A Gargantuan Accumulation of Seaweed is Making its Way to Florida – The Washington Post
As the summer months approach, Florida is preparing for an inundation of a gargantuan accumulation of seaweed. This seaweed, known as Sargassum, is a brown macro-algae that originates from the Sargasso Sea in the North Atlantic Ocean. In recent years, the seaweed has become a ubiquitous environmental phenomenon, flooding the beaches of the Caribbean and Gulf of Mexico with its presence.
The magnitude of the influx of seaweed this year has been unprecedented, with some estimates projecting that the mass could cover up to 11,000 square miles of ocean. This level of accumulation is cause for alarm, as the influx of seaweed can have a variety of detrimental impacts on both marine and coastal ecosystems.
The primary culprit for the inundation of seaweed is thought to be a combination of climate change and nutrient-rich runoff from farming and industry. Warmer ocean temperatures are believed to create favorable conditions for the seaweed to grow and spread. Additionally, increased nutrient-rich runoff entering the ocean creates an ideal environment for the seaweed to thrive.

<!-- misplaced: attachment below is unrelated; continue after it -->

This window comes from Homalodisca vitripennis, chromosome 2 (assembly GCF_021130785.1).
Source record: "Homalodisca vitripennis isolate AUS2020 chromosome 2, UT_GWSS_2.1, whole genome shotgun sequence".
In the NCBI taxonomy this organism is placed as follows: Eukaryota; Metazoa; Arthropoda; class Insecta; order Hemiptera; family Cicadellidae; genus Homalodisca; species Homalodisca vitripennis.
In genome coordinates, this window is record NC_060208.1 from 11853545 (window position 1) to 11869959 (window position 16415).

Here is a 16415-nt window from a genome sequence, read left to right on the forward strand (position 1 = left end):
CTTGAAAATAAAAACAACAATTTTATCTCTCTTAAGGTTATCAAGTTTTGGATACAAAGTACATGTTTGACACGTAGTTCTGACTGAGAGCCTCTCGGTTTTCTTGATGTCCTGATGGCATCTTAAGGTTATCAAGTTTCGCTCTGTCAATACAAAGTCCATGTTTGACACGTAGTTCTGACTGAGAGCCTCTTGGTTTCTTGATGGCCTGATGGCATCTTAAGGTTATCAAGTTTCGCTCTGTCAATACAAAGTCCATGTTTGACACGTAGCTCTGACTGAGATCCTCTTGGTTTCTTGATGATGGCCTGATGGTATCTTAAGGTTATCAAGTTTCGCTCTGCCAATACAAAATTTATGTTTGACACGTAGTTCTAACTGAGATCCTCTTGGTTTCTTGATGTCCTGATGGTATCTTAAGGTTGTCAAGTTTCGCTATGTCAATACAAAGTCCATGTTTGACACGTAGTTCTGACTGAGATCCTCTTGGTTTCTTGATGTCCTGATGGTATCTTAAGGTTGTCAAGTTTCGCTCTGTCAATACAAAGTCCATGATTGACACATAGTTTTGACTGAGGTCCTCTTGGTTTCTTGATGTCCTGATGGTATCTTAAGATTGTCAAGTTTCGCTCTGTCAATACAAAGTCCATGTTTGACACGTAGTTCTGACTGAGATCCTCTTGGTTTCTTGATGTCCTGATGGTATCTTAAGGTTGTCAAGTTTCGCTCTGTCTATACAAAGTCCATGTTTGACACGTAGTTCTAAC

To mitigate the impacts of the seaweed inundation, numerous coastal states are working together to develop solutions. In Florida, the Department of Environmental Protection has been working in conjunction with the National Oceanic and Atmospheric Administration to assess the extent of the seaweed accumulation and explore potential management strategies.
The strategies proposed by the agencies include the building of artificial reefs to capture the seaweed and the application of nutrient-reducing strategies to reduce runoff entering the ocean. Additionally, they are exploring the use of novel technologies, such as ocean drones, to monitor the seaweed and inform management strategies.
Even with these strategies in place, the threat posed by the seaweed accumulation is still considerable. The influx of seaweed is projected to have a dramatic impact on marine life, as well as the local tourism industry. As such, it is essential that coastal states continue to work in unison to develop innovative strategies to mitigate the impacts of the seaweed and protect coastal ecosystems.